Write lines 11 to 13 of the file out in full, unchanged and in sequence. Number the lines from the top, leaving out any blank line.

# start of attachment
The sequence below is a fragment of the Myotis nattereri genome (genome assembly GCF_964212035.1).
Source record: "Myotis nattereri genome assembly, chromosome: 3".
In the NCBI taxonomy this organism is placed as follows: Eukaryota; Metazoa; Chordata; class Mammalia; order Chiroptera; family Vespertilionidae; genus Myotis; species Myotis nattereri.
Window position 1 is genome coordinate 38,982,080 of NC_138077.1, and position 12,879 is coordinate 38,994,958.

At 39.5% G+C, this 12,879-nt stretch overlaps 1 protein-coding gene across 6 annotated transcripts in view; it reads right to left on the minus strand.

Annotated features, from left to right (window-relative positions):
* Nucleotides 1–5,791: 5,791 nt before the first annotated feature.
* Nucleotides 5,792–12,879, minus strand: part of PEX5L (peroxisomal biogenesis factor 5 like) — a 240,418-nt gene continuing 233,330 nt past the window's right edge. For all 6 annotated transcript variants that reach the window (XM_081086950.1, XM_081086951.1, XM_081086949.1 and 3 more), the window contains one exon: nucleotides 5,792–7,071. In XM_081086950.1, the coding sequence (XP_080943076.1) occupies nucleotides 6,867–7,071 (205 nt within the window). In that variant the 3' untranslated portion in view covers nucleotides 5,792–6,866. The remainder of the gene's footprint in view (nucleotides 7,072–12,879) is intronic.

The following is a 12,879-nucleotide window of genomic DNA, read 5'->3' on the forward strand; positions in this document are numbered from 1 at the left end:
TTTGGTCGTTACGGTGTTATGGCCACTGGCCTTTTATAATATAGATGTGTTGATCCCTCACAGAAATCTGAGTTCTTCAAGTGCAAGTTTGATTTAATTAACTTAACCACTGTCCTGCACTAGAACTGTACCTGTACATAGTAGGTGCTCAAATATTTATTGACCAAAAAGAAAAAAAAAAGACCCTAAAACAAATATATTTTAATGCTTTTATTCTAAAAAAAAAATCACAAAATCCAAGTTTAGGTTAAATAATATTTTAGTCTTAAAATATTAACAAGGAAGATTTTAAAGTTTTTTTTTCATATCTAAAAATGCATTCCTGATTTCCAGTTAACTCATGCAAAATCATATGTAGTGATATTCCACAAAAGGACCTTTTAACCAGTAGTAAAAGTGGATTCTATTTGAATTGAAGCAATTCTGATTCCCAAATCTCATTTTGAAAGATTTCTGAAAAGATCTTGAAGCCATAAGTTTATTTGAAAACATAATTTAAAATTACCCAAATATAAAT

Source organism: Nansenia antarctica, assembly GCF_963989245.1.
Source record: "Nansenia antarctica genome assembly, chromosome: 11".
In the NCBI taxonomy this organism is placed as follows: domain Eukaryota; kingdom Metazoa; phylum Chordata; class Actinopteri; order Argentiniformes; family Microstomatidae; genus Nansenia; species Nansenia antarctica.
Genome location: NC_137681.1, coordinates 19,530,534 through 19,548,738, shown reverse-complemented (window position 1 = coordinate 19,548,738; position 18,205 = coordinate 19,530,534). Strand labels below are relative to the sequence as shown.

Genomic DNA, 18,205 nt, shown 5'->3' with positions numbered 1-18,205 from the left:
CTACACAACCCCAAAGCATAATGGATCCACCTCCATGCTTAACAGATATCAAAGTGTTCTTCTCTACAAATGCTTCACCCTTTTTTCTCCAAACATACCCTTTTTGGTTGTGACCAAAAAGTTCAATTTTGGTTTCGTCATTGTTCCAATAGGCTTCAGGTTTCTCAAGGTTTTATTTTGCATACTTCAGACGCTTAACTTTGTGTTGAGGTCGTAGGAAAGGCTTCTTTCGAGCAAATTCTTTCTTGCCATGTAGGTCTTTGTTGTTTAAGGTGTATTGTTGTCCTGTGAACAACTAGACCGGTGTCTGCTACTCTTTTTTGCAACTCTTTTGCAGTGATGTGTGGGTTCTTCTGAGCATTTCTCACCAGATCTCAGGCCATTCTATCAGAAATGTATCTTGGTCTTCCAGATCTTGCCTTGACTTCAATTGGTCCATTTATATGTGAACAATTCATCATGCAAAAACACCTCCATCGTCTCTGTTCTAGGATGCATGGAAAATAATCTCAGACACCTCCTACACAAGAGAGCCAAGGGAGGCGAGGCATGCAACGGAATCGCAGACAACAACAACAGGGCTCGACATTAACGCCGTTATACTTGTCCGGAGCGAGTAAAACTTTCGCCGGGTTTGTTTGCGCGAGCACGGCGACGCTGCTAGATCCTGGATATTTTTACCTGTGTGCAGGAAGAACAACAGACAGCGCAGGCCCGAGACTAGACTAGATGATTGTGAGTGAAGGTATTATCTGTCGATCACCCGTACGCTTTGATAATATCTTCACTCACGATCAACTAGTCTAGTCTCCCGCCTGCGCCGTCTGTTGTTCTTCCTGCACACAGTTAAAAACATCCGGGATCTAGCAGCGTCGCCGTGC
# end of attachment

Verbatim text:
Source organism: Nansenia antarctica, assembly GCF_963989245.1.
Source record: "Nansenia antarctica genome assembly, chromosome: 11".
In the NCBI taxonomy this organism is placed as follows: domain Eukaryota; kingdom Metazoa; phylum Chordata; class Actinopteri; order Argentiniformes; family Microstomatidae; genus Nansenia; species Nansenia antarctica.